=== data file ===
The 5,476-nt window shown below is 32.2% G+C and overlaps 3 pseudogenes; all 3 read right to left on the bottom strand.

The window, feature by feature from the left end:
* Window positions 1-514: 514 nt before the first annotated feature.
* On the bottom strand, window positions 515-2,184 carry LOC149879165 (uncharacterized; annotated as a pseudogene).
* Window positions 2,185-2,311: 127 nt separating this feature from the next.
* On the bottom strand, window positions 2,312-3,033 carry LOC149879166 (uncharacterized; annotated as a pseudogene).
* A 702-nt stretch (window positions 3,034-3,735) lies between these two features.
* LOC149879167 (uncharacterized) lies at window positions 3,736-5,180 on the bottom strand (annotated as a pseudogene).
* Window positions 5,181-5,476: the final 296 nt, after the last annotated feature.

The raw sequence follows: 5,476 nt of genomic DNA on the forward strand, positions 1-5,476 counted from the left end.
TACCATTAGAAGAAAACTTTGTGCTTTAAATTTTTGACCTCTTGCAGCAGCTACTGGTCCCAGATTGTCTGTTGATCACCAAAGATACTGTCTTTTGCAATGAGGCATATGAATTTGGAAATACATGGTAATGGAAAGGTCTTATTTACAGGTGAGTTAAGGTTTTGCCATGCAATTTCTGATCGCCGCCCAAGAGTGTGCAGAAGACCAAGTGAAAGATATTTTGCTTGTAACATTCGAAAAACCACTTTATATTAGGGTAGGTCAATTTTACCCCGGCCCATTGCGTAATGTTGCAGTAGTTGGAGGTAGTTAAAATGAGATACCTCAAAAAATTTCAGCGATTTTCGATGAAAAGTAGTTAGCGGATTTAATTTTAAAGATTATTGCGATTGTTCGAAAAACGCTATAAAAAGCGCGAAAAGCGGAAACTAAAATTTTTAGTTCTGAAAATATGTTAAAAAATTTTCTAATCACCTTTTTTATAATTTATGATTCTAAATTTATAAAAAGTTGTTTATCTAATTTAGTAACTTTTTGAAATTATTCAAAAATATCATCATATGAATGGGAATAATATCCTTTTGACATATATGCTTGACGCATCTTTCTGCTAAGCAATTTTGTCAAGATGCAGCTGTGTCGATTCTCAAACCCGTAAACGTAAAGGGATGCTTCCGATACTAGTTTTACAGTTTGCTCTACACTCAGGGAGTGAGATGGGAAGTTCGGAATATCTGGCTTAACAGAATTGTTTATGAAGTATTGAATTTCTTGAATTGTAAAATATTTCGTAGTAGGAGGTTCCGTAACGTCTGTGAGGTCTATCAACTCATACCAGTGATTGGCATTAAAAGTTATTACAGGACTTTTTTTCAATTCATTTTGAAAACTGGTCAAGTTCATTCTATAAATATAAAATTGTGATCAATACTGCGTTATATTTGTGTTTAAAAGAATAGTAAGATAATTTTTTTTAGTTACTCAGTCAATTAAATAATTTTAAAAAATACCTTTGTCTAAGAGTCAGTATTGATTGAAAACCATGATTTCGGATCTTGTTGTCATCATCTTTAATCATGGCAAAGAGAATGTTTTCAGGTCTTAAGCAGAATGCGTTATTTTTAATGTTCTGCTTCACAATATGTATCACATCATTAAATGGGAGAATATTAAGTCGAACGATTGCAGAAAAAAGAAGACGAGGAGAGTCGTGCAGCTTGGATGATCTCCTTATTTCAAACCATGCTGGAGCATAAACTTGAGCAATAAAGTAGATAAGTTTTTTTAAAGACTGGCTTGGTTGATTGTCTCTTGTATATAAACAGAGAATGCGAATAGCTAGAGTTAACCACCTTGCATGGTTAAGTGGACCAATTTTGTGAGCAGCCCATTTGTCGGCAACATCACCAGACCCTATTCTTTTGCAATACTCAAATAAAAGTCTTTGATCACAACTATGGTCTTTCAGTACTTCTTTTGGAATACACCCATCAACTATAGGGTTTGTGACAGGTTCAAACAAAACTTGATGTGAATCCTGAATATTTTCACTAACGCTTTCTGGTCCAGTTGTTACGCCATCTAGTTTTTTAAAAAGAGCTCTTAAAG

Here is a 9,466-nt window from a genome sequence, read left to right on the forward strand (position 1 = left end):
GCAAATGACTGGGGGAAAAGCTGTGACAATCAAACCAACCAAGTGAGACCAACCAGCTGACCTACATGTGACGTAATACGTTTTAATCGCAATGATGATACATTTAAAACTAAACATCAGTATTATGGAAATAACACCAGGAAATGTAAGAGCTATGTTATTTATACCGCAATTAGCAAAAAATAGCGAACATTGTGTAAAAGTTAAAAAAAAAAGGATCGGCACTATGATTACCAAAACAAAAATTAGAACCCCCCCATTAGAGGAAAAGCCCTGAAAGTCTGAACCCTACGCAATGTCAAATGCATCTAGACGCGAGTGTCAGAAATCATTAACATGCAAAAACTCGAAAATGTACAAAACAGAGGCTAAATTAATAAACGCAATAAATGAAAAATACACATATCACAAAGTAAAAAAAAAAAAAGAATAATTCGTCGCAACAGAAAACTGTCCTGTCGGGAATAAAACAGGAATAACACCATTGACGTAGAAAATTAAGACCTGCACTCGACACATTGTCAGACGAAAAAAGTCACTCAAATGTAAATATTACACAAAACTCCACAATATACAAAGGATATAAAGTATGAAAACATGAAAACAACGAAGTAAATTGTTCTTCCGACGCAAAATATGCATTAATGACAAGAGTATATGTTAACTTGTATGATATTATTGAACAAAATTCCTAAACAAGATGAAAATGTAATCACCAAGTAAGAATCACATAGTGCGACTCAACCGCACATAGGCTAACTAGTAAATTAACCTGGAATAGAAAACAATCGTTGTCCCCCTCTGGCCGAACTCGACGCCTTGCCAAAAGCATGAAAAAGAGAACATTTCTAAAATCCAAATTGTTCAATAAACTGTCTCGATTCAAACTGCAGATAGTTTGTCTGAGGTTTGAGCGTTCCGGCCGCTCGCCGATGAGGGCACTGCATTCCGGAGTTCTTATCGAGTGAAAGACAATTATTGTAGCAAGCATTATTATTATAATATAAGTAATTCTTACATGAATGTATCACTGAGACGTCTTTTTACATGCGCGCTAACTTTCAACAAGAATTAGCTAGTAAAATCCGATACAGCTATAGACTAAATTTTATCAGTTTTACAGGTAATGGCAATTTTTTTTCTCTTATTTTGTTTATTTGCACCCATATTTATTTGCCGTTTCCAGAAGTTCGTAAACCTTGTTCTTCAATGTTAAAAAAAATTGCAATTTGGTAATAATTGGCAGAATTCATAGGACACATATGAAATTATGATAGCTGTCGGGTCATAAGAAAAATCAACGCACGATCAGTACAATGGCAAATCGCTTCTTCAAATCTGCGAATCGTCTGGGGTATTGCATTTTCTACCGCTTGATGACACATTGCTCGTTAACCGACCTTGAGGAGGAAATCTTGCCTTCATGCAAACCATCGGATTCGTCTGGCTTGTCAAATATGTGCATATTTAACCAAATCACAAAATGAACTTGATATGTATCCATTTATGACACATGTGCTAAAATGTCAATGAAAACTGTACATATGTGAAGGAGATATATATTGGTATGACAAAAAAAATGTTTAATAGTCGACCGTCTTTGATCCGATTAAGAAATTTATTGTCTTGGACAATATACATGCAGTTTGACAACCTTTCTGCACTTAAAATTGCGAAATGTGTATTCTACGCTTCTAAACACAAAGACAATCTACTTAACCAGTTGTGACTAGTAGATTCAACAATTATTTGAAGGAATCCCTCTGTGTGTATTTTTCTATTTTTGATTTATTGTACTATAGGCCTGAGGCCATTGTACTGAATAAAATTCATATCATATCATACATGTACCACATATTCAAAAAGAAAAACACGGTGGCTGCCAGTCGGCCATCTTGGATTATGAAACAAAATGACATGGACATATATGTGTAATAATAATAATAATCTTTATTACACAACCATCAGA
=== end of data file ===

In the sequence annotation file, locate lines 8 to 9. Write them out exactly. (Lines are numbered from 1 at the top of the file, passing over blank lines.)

* LOC149879167 (uncharacterized) lies at window positions 3,736-5,180 on the bottom strand (annotated as a pseudogene).
* Window positions 5,181-5,476: the final 296 nt, after the last annotated feature.